Some may be willing to quibble over whether a newspaper insert constitutes a mass mailing, but a source in Washington, D.C., with intimate knowledge of the franking process isn't one of them: "There's no way they complied with the law; it's so black and white," says the source, who asked not to be identified for this story due to the apparent illegality of the situation. "He's a freshman [congressman], but I can't imagine you can make that kind of mistake - he couldn't be that ignorant of the law. There's clearly a problem here - a major problem."
The insert itself is fairly innocuous with a few photos of Landry (one of which shows him on the KLFY news set with Blue Rolfes, a popular TV figure in Lafayette mm-hmm) and headers like "Cosponsors Pro-Life Legislation," "Leading a House Coalition in Blocking the President's Nominees" and "Cosponsors Legislation to Strip Members of Congress from Their Pensions" - pablum intended to tickle the political palates of Landry's far-right base.
The glossy, full-color "Year End Report" distributed
to constituents at the end of 2011 enumerates
Landry's conservative credentials and
reinforces his "DRILLING = JOBS" mantra,
which can now be seen emblazoned on bumper stickers.
Landry ran the same insert in The Daily Iberian, his hometown newspaper and one that serves a fair swath of his 3rd Congressional District. That's perfectly legal and above board - the Iberian reaches his constituents. He could also legally run the insert in any paper that circulates primarily in the 3rd Congressional District. But not, according to our source, in The Independent or The Daily Advertiser, the latter of which he also used as a vessel for the insert.
Millard Mulé, Landry's communications director and the source of the near-daily official emails we get at The Ind, deflected questions about the legality of the insert to the Franking Commission: "Franking approved everything on our end. If you have a question that would be a Franking [Commission] question."
Steve Dutton, the Franking Commission's press secretary, was of little help: "I have looked into this and without knowing all of the details regarding this particular matter I can't give definitive guidance," he replied in an email response late last week.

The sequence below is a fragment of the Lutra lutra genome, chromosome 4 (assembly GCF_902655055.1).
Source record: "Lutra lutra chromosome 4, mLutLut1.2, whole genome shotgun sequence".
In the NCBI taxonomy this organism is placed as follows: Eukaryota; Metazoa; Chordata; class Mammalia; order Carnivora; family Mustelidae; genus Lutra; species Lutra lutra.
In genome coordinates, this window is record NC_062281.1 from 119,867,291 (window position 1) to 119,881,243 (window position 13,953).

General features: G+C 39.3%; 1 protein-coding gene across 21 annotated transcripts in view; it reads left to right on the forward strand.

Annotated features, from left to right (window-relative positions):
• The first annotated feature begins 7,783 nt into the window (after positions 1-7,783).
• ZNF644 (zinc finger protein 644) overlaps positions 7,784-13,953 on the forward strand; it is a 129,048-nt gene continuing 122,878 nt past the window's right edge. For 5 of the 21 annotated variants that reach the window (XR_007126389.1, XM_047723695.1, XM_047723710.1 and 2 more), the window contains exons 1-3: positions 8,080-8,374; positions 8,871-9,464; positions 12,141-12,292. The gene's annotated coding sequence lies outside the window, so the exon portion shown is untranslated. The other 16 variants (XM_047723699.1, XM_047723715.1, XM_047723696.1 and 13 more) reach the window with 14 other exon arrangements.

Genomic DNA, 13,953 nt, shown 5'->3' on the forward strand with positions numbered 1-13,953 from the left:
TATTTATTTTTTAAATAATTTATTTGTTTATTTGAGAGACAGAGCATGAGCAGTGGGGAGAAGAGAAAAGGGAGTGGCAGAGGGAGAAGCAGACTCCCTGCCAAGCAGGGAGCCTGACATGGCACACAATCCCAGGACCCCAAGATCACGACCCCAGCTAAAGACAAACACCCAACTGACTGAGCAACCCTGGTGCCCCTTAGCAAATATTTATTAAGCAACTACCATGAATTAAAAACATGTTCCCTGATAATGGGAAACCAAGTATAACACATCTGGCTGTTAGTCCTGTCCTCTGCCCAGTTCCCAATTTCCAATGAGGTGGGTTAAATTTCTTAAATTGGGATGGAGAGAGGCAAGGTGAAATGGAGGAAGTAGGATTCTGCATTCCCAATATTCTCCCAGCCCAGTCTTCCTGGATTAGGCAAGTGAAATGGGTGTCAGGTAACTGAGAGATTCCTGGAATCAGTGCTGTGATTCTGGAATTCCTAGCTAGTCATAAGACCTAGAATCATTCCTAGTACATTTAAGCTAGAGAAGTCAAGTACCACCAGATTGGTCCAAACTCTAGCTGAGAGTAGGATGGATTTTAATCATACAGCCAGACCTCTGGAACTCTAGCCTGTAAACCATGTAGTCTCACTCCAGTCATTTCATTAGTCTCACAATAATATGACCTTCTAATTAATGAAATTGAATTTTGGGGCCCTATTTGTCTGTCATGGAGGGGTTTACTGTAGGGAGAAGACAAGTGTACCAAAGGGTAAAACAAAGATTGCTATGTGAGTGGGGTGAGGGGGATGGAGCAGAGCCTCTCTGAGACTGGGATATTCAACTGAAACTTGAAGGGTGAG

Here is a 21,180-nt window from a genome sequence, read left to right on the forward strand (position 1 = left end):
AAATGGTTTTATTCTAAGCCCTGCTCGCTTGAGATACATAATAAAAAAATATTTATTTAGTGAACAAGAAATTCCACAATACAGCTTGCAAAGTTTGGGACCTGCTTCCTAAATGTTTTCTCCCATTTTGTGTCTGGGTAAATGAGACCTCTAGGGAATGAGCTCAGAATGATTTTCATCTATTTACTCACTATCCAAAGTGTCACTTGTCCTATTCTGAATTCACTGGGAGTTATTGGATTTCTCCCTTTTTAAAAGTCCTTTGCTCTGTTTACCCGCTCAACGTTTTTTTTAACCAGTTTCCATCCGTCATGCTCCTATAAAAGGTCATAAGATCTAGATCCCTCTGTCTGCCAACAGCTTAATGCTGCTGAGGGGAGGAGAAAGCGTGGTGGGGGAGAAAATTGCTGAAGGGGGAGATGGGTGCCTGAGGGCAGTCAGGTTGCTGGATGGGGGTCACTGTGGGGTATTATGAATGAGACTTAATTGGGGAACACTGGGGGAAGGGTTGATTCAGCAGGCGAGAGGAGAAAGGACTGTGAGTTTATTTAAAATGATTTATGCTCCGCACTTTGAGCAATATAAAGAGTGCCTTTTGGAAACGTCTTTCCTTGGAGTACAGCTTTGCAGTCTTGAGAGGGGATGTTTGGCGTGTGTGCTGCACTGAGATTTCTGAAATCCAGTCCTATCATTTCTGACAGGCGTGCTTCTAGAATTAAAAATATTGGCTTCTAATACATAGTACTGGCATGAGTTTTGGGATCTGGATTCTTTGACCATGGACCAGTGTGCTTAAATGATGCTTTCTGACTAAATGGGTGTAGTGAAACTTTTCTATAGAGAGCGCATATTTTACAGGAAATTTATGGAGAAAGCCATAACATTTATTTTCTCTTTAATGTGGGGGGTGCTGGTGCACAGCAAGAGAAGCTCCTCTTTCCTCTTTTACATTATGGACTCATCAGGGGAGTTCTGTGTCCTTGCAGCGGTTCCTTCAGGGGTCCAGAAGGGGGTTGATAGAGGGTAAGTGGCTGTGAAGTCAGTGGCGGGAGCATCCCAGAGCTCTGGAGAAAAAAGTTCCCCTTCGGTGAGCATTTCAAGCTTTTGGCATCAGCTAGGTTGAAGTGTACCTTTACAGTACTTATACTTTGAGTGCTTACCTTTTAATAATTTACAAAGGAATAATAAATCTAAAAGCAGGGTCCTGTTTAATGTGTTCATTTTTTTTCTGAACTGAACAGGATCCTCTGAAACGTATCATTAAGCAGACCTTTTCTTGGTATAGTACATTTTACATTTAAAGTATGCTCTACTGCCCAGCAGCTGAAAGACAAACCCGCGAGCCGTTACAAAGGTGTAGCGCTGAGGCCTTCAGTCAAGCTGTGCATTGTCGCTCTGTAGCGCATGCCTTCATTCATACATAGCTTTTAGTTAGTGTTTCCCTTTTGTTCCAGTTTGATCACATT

Why in the first place would a congressman from southeast Louisiana need to generate name recognition outside his district? Because next year Boustany and Landry will share the same district. Landry's 3rd CD will cease to exist in 2013 due to Louisiana's loss of one of its seven U.S. House districts as a result of the 2010 census, an issue that was settled once and for all last month when the U.S. Supreme Court declined to hear Louisiana's appeal. Landry's hometown of New Iberia will be absorbed into Boustany's southwest Louisiana 7th CD, which next year will become known as the 3rd Congressional District. In effect Landry is losing his congressional district. He wants to remain a congressman. The pay is pretty good - $174,000 per year - and the power and prestige are even better. To keep the perks and the paycheck Landry will need to beat Boustany head to head this November. So he's eager to build name recognition in Boustany's turf. And the time line is perfect: If Landry can beat Boustany this fall he could serve a two-year term in the House, remain in the political spotlight, spread his brand west across South Louisiana and then run against U.S. Sen. Mary Landrieu in 2014, a contest many political watchers have been anticipating - several of whom believe Landry could win. If he opts not to go after Boustany, Landry will be out of the political spotlight for at least a year before ramping up a campaign against Landrieu.